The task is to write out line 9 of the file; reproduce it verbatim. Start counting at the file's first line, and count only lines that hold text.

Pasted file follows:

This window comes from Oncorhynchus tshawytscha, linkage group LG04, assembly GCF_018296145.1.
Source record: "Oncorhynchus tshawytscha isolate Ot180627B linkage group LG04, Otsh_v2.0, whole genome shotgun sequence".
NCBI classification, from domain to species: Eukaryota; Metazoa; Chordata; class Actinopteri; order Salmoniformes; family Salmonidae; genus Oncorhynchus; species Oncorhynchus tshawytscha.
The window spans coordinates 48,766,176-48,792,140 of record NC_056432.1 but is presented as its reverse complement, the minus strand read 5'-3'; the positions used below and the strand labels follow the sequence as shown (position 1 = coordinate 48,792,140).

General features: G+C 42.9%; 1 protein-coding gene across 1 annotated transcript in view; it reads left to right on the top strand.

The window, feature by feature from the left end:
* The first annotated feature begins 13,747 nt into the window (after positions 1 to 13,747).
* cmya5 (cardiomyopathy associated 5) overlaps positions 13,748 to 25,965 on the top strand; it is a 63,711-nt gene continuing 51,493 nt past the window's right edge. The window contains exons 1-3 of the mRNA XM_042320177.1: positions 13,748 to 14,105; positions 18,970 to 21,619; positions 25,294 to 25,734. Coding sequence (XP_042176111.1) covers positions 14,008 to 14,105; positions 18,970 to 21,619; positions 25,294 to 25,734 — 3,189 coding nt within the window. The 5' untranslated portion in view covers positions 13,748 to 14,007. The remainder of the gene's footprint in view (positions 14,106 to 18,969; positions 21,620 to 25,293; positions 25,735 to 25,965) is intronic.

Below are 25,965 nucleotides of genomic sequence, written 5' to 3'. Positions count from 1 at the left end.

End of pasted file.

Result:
Below are 25,965 nucleotides of genomic sequence, written 5' to 3'. Positions count from 1 at the left end.